Many whiptail species reproduce asexually.
Whiptail Lizard Scientific Classification
Read our Complete Guide to Classification of Animals.
Whiptail Lizard Conservation Status
Whiptail Lizard Locations
Whiptail Lizard Facts
- termites, beetles, ants
- Name Of Young
- Group Behavior
- Fun Fact
- Many whiptail species reproduce asexually.
- Biggest Threat
- Human overgrazing, habitat loss
- Most Distinctive Feature
- Long and whiplike tail
- Other Name(s)
- Gestation Period
- two month
- Litter Size
- two to four eggs
- Desert, woods, grasslands
- Gila lizards, coyotes, hawks, foxes
- Common Name
- whiptail lizard
- Number Of Species
- North America, Central America, South America, West Indies
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“Many whiptail lizards reproduce sexually.”
The whiptail lizard’s evocative name reflects its uniquely long and slender tail which can be up to three times the length of this petite reptile’s body.
But with dozens of species spread throughout diverse habitats as north as the United States and deeper south into Latin America, each lizard’s dimensions and adaptations are at least somewhat distinct.
Members of this family are also known as race runners. It’s an accurate pseudonym when you consider that some whiptail lizard species can reach speeds of up to 17 miles per hour.
Those facts are especially astounding when you consider the lizard in question — the New Mexico whiptail — is less than a foot long.
Four Incredible Whiptail Lizard Facts!
- As many as a third of whiptail species are completely female and reproduce through asexual reproduction.
- Though they’re almost entirely insectivorous, some whiptail species have been seen snacking on fruits in addition to meat.
- As with many other lizard species, the sensitive forked tongues of the whiptail lizard can help them smell with a greater sense of clarity.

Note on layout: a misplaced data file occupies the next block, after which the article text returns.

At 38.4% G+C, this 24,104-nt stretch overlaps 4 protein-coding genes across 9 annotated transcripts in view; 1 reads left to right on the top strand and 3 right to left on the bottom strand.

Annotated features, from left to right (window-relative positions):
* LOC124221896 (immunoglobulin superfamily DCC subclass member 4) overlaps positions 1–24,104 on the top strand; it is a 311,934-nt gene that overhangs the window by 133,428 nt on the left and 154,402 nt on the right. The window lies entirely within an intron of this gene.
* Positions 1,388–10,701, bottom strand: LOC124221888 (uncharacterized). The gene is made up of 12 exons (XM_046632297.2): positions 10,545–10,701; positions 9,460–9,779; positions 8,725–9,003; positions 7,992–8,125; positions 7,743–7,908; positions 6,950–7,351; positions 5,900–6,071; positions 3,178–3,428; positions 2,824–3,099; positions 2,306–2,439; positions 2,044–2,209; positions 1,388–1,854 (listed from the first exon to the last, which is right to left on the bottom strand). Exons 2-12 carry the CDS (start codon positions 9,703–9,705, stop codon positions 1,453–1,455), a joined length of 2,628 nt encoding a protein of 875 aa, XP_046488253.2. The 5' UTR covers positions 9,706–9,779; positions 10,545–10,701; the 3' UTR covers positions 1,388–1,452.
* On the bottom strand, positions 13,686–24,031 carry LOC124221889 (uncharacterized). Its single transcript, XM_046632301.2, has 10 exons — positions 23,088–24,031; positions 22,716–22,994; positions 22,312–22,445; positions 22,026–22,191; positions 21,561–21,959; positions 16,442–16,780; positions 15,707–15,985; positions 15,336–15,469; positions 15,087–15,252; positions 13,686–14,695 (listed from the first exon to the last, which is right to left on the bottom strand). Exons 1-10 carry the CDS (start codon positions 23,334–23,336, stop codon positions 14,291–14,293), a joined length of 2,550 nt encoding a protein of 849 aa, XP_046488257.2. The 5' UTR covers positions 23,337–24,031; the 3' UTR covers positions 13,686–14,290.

- Whiptails are generally diurnal and are known to enter a state of brumation during the colder and darker months — although the frequency of this can vary depending on the exact species of whiptail lizard and its habitat.
Though whiptail lizards constitute a variety of different species covering a range of habitats, all of them belong to the family Teiidae. And while the etymology behind this family name is uncertain, the names of the two primary genera underneath them are far more evocative.
Aspidoscelis and Cnemidophorus constitute the two largest classifications for whiptail lizards by splitting them into North American and South American species — and their names translate roughly to “shield leg” and “greave bearer”. It’s perhaps a reference to the way the gleaming scales of most species seem to resemble metal armor.
Evolution and Origins
The Aspidoscelis costatus, or western Mexico whiptail, is a type of whiptail lizard found only in Mexico, specifically in the southern regions of Guerrero, Morelos, and Puebla, as well as other parts of Mexico, and can be found in a variety of environments, including urban areas, and places with both tropical and temperate climates.
Whiptail lizards are distributed across the Sonoran Desert region, ranging from sea level up to an altitude of 8000 feet (2440 m).
A large number of whiptail lizard species consist entirely of females, which are capable of reproducing through a process called “parthenogenesis,” a type of natural cloning that enables them to maintain their species without mating with males, and it’s not as complex as it sounds.
With habitats that stretch from deserts to tropical West Indies islands, whiptail lizards can have distinctly different appearances. The giant spotted whiptail, endemic to Arizona, can reach a length of over a foot, while members of the desert grassland whiptail species may be as small as two inches.
Colors can range from the yellow stripes and desert camouflage of the desert grassland whiptail to the mesmerizing combination of oceanic blues and greens that make up the Aruban whiptails markings.
The little striped whiptail can be primarily found in desert climes, but their long tails are still a vibrant azure. The vibrant colors of the Aruban whiptail only appear in males — a common adaptation in some whiptail species that helps extend the lifespan of baby and female whiptails by assuming the attention of predators.
Regardless of the variations between them in terms of lifespan or habits, there are some consistencies between most or all whiptail species. Their tails are unusually long and are often even longer than their bodies. Their bodies tend to be lean, while their snouts are distinctly pointed. Their strong limbs and trim design makes them universally capable runners — and they all share a series of large vertical scales that are arranged into distinct rows.